Travel Blogging

Hi there! So you decided to stick around?

Travel Blogging is my topic for this post this week.

This post will talk about travel blogs in relation to the concepts discussed in my course (remember this is part of my education). Some concepts of how digital technologies have impacted us, how the development of the Web 1.0 & 2.0 have provided new spaces and opportunities for us, and how the development and rise of new media formats/new communication systems have changed the reality of our identities (the fine line between virtual and physical).

What is a blog? Below is a pretty good video that sums up what blogging is all about.

There are two types of people that travel blogs exist for: the producer (blogger/traveller) and the consumer (reader/potential traveller). The success of travel blogs is only achieved by the producer embracing the technologies (Web 2.0 – social media and media-sharing platforms) that is available and to communicate effectively with the consumer. The impact of blogs have been allowing users to own a part of digital space and to have control over how they communicate with others digitally (which might lead to actual, physical communication such as joint-travel groups for travel bloggers).

The development of Web 2.0 in which all our digital technologies are part of now has provided us with platforms such as WordPress, Youtube, Facebook and Twitter. Even previously closed off countries like Vietnam and China have begun to embrace digital media, finding it difficult to restrict citizens’ acess to digital media. China’s Great Firewall is one clear example. Compared to other mediums of print, radio or television, digital media forms such as blogging has enabled far greater reach and access, along with lesser government intervention or regulation. Digital media has been rising in China  with their own alternatives to social media platforms such as Weibo (impossible to keep citizens of the world’s most populous nation from social media considering the amount of social interaction that occurs daily).

Blogs are part of the array of outlets that Web 2.0 has afforded us, enabling a discursive space and at the same time offers a self-reflective platform for individuals. Similar to other digital media platforms such as Youtube, blogs are often an open space of collaborative work (collaborations such as The Huffington Post and Boing Boing are similar to Youtube collaborations such as We are the world 25 for Haiti). Blogs gives the individual ownership of digital space and shows much potential for users to participate in digital communications.

However, all these developments in digital media have led to a blurring of identity by users. Users update their online identity so often that the online identity defines their ‘RL’ (real-lfe/actual)  identity. Both forms of identity plays a big role in our lives and frequently contest to be the primary identity that defines us. There are even videos on Youtube on how to build online identities. Clearly, this is an area of concern as many people are already addicted to social media sites like Facebook and take it too seriously (many marriages have blames Facebook for marital failure and there is the problem of Facebook stalking).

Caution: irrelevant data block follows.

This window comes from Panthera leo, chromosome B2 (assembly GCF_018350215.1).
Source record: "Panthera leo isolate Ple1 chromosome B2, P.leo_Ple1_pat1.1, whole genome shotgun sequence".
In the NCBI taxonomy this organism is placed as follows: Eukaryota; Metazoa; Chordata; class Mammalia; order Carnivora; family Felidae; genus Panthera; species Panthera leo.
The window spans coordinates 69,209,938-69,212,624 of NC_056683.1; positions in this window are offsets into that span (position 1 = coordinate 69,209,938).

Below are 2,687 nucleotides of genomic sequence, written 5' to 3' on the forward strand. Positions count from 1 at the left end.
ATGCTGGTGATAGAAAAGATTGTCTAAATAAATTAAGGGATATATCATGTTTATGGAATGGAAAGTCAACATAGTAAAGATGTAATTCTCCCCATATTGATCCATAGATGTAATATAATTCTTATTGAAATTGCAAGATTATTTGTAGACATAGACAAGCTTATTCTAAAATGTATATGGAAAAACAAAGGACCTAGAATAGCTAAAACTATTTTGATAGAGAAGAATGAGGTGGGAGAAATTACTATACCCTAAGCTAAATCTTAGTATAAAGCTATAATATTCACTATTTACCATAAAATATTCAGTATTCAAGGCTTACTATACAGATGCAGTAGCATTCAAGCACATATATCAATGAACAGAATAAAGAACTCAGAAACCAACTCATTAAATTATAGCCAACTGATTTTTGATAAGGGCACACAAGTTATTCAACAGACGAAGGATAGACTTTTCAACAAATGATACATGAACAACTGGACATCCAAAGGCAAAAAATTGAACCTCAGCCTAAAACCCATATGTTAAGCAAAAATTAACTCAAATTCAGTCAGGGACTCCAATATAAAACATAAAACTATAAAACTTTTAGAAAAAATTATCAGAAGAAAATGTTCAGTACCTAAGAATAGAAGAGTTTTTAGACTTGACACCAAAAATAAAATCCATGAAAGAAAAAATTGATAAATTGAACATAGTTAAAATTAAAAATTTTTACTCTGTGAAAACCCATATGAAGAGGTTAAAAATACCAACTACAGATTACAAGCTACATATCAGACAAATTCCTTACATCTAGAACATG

In the context of travel blogging, travel bloggers take their interest in travelling so seriously that they quit their jobs and leave home to travel the world, showing that their online persona is a more important and more accurate description of who they are. This is interesting as digital media has made it possible for people to somewhat morphed into the identity that they have created digitally, clearly erasing the line between digital and physical identities.

On the other hand, other types of bloggers such as political bloggers may not morph into their digital identities but may be very different in real life. They might be introverted individuals who are discontented with the current political environment they live in and use blogs to fiercely voice their opinions (sometimes very offensively…) in ways they which not normally do so. Somewhat of an alter-ego.

Facebook Addiction

To sum it up, this post was a bit of a conceptual exposition of the topic of travel blogging in terms of identity, impact, and potential. Hopefully, this post helps readers of travel blogs or for the matter, people who are interested in digital media and its place in our world.

Thanks for the read! Promise the next post would be about a new destination!


2 thoughts on “Travel Blogging

  1. I think travel bloggin like you say enables us to do more than talk about food and hotels. we can really discuss bout the culture, people, economy, way of life and many other aspects which i see you talk about in a few of your posts.

    would definitely love to visit Singapore and san Francisco though! cheers mate

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